Okay, this is America. We can't put these three things we have together to benefit not only the economy, but practically every aspect affecting the viability of living on earth, and just basic quality of life?

          No can do? We've got the short-sigthedness and corruption by the rich and powerful. Outside that, there's no reason we couldn't have a radically cheaper, and sane, energy situation in a few years than any of the killer-fuels can possibly provide.


          Until we break the corporate virtual monopoly on what we hear and see, we keep losing, don't matter what we do.

          by Jim P on Sat Mar 26, 2011 at 07:13:22 PM PDT

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        •  Quit bullshitting us (0+ / 0-)

          "We do not inherit the Earth from our Ancestors, we borrow it from our Children"

          by Lefty Coaster on Sat Mar 26, 2011 at 09:03:12 PM PDT

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    •  Now, when people say "solar" it's often (2+ / 0-)
      Recommended by:
      HoundDog, Meteor Blades

      synonymous with the various renewable, great elements of nature, energies.

      You do wind here, geothermal there, solar, whatever... You bring down costs for all of them, create jobs in all of them...


      Until we break the corporate virtual monopoly on what we hear and see, we keep losing, don't matter what we do.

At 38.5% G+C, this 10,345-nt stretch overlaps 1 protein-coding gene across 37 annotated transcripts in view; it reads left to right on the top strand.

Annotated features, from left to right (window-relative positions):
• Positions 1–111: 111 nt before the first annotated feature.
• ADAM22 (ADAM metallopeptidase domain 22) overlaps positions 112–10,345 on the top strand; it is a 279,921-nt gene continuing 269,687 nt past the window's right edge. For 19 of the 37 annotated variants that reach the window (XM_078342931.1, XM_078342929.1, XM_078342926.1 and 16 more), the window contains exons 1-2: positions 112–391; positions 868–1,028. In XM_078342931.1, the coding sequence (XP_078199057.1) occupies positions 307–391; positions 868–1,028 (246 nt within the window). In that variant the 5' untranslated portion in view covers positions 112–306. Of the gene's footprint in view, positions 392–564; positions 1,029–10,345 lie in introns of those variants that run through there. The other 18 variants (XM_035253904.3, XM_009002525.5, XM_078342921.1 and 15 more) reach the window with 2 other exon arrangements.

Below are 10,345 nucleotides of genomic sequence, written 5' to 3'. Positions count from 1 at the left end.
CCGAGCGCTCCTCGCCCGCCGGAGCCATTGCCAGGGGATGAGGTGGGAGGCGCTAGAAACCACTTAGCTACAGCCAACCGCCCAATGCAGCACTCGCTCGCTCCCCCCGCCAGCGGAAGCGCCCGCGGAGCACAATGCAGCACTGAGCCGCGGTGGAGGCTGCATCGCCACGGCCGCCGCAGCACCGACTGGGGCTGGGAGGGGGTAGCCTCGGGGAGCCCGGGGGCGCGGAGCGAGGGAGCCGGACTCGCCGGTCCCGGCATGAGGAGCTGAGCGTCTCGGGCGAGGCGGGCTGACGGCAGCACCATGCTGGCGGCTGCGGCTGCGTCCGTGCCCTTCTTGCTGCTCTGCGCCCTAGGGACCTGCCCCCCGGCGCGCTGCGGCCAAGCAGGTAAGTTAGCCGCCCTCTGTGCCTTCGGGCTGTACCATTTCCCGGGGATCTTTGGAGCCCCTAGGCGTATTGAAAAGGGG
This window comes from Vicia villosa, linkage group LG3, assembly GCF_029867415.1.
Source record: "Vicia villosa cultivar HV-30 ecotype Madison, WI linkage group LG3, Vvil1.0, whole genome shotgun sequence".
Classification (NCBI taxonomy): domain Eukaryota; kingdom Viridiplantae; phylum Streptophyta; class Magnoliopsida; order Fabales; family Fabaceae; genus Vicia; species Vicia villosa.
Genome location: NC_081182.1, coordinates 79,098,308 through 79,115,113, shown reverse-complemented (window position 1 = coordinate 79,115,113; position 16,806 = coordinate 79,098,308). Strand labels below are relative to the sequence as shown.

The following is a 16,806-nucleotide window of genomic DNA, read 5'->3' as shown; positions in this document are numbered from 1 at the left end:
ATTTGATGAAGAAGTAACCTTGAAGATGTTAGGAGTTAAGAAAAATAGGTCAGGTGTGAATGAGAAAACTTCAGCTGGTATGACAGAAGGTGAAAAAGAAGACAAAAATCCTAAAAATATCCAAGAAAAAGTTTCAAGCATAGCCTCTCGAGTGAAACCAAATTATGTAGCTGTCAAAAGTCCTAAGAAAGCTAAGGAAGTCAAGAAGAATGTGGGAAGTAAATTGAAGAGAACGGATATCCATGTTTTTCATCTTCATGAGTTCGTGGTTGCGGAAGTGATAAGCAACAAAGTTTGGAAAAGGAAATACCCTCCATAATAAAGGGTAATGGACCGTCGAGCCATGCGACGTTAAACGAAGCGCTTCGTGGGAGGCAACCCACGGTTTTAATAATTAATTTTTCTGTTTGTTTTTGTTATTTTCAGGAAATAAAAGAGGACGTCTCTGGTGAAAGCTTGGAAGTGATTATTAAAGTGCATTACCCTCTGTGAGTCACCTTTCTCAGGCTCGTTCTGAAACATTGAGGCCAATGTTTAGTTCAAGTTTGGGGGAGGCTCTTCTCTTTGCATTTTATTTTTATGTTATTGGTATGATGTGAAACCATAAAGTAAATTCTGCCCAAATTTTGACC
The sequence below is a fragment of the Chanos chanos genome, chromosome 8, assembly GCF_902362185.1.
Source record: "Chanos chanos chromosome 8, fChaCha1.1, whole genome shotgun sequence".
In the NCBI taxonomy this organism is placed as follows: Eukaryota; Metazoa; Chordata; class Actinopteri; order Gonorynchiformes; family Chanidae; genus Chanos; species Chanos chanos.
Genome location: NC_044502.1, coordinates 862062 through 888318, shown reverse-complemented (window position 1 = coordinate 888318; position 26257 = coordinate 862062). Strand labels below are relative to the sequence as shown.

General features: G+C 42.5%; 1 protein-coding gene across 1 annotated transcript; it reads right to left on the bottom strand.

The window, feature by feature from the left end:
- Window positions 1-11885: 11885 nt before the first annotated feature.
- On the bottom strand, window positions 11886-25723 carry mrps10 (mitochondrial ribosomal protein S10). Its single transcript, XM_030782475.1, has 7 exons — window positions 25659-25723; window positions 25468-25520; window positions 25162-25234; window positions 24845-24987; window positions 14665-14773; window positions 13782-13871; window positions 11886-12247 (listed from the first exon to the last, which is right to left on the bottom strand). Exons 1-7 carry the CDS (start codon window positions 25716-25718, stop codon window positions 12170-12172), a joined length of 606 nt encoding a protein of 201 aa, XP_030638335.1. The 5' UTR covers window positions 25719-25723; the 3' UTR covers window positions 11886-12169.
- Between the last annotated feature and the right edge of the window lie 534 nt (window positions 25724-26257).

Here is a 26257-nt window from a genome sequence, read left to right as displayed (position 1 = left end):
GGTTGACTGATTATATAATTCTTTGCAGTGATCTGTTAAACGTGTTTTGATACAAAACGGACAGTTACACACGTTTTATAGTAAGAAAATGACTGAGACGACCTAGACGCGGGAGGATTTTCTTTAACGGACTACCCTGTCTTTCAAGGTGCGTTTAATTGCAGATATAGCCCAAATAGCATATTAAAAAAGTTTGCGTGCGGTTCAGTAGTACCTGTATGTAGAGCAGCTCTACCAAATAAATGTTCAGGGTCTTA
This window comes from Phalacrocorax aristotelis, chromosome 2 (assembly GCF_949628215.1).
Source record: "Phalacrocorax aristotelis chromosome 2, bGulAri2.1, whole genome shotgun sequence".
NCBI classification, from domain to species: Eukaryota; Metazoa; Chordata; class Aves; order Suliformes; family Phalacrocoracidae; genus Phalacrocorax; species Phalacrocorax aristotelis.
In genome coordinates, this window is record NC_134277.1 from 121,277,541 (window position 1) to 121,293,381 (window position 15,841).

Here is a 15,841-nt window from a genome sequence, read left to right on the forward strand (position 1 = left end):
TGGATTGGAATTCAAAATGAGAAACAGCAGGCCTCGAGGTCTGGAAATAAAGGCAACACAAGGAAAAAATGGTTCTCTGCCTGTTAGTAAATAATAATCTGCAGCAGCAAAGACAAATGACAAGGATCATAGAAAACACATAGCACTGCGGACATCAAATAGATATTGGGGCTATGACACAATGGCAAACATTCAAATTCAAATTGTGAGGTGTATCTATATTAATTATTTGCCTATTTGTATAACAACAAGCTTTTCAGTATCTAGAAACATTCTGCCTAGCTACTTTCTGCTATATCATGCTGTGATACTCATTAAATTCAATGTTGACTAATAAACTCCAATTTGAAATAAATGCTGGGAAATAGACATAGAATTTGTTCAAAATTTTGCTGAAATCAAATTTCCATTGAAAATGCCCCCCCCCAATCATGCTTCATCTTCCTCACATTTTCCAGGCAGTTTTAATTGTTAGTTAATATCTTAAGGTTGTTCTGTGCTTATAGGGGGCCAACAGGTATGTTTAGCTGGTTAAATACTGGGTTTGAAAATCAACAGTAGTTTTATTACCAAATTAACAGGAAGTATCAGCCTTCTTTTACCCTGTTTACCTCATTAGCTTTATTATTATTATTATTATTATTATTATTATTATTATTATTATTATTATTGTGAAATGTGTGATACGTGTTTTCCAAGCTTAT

by Jim P on Sat Mar 26, 2011 at 07:02:49 PM PDT

      [ Parent ]

    •  Hah! I live in a solar heated home in Pacific NW (2+ / 0-)
      Recommended by:
      HoundDog, Meteor Blades

      famous for its cloud cover, and my solar wall has paid for itself several times over in the 17 years I've lived here.

      "We do not inherit the Earth from our Ancestors, we borrow it from our Children"

      by Lefty Coaster on Sat Mar 26, 2011 at 08:59:28 PM PDT

      [ Parent ]

    •  nonsense (0+ / 0-)

      Whether measured in cost per kilowatt hour or by carbon footprint, hydro, wind and nuclear are all clustered at the bottom, with solar just a little above them. Solar has been dropping rapidly, in both measurements, since new production methods use either less silicon or no silicon at all.

      As for cloud cover, we need a way to store electrical energy as it is being generated so we can then use it later, at night or rainy days, when the solar isn't generating.

      We call those storage things "batteries".